|  14 |        NESTED LOOPS                |                         |     7 |  1008 |    22   (0)| 00:00:01 |
|* 15 |         TABLE ACCESS FULL          | CATALOG_SUB_MODEL_DATA  |    20 |   400 |     2   (0)| 00:00:01 |
|* 16 |         TABLE ACCESS BY INDEX ROWID| CATALOG_BASE_MODEL_DATA |     1 |   124 |     1   (0)| 00:00:01 |
|* 17 |          INDEX UNIQUE SCAN         | CBMD_C1_1_PK            |     1 |       |     0   (0)| 00:00:01 |
|* 18 |        INDEX RANGE SCAN            | CBMC_C1_1_PK            |     1 |    17 |     1   (0)| 00:00:01 |
--------------------------------------------------------------------------------------------------------------

A quick Google search gave me a NO_EXPAND hint, which disables the OR expansion. However, I couldn’t use it since it required a code change. I knew that the behavior of the optimizer was controlled by a large number of hidden parameters that are also listed in the 10053 trace:

SQL> ALTER SESSION SET EVENTS '10053 trace name context forever,level 1';

Session altered.

SQL> alter session set tracefile_identifier=CR758708_2;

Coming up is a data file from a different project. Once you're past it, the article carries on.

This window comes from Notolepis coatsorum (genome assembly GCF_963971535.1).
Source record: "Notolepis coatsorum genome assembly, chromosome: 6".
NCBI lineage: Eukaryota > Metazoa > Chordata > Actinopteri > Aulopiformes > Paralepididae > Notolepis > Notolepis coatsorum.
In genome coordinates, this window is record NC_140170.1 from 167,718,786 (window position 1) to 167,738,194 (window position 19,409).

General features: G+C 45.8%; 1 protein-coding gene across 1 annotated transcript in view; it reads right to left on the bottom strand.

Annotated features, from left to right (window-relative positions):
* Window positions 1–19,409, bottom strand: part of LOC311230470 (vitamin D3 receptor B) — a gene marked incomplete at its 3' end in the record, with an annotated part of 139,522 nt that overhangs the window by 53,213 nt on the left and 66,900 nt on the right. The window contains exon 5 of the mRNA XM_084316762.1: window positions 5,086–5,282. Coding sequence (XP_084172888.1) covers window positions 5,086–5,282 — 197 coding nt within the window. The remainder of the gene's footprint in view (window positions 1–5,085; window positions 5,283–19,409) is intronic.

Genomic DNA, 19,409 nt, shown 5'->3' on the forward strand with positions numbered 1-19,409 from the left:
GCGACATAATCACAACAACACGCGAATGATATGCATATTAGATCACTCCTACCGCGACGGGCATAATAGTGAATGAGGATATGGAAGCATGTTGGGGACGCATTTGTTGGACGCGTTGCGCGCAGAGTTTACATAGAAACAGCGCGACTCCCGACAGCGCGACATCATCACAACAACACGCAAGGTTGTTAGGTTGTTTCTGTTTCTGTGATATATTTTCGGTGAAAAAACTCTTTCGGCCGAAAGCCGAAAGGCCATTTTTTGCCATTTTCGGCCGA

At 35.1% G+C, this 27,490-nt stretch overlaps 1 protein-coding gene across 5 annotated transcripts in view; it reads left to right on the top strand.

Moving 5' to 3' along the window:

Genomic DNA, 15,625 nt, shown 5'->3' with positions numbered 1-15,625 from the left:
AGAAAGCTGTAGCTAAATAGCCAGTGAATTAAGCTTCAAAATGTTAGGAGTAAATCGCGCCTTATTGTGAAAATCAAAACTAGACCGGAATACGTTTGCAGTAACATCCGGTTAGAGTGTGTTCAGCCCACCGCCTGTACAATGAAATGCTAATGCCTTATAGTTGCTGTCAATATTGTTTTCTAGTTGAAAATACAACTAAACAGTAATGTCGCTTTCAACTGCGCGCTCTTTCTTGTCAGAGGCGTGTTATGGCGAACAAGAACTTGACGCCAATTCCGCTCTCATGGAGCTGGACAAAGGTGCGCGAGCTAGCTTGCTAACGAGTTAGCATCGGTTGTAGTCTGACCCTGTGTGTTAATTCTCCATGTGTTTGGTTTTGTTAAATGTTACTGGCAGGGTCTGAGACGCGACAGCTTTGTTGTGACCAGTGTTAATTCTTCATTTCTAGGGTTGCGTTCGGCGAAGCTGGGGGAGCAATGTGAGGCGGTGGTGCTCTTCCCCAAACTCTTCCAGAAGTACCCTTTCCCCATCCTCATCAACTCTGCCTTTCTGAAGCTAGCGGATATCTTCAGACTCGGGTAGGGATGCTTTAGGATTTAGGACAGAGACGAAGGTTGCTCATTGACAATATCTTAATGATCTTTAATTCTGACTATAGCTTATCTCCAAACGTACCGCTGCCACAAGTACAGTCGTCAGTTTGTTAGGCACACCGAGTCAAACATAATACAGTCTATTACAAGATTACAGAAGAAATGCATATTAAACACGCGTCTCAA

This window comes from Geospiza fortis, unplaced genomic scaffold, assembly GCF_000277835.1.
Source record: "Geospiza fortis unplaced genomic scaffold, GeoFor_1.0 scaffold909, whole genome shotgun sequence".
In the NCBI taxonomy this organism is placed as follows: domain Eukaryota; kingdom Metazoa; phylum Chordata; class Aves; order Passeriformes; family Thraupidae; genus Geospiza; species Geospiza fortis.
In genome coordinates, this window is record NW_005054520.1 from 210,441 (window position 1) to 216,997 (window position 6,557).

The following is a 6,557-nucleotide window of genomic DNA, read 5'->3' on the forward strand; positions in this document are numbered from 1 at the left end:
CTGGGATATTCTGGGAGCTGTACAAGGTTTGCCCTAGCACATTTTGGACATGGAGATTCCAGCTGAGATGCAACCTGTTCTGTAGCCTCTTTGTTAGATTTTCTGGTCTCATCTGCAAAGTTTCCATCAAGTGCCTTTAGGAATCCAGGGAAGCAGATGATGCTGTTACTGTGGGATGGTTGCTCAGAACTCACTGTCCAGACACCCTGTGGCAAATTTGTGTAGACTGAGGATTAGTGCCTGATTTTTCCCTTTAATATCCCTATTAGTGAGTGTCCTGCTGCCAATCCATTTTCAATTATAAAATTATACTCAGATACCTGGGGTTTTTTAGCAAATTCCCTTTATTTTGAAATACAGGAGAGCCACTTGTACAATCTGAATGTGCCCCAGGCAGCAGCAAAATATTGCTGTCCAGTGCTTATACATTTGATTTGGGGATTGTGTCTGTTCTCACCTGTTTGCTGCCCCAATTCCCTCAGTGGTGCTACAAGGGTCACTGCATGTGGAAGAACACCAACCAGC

Session altered.

SQL> alter session set max_dump_file_size=unlimited;

Session altered.

SQL> explain plan for
 SELECT CBMD.CBMD_BASE_MDL_NUMBER,
 /*removed some lines for readability*/
Explained.

SQL> exit
Disconnected from Oracle Database 10g Enterprise Edition Release 10.2.0.3.0 - 64bit Production
With the Partitioning, OLAP and Data Mining options

$ more test_ora_17805_CR758708_2.trc
/*removed some lines for readability*/
...
***************************************
PARAMETERS USED BY THE OPTIMIZER
********************************
...
 *************************************
 PARAMETERS WITH DEFAULT VALUES
 ******************************
...
 _fast_full_scan_enabled = true
 _optim_enhance_nnull_detection = true
 _parallel_broadcast_enabled = true
 _px_broadcast_fudge_factor = 100
 _ordered_nested_loop = true
 _no_or_expansion = false
 optimizer_index_cost_adj = 100
 optimizer_index_caching = 0
 _system_index_caching = 0
 _disable_datalayer_sampling = false
...

I disabled the OR expansion by setting the parameter _no_or_expansion = true, checked the execution plan, and confirmed that the query transformation didn’t happen:

PLAN_TABLE_OUTPUT
-----------------------------------------------------------------------------------------------------
Plan hash value: 1045847658

-----------------------------------------------------------------------------------------------------
| Id  | Operation                 | Name                    | Rows  | Bytes | Cost (%CPU)| Time     |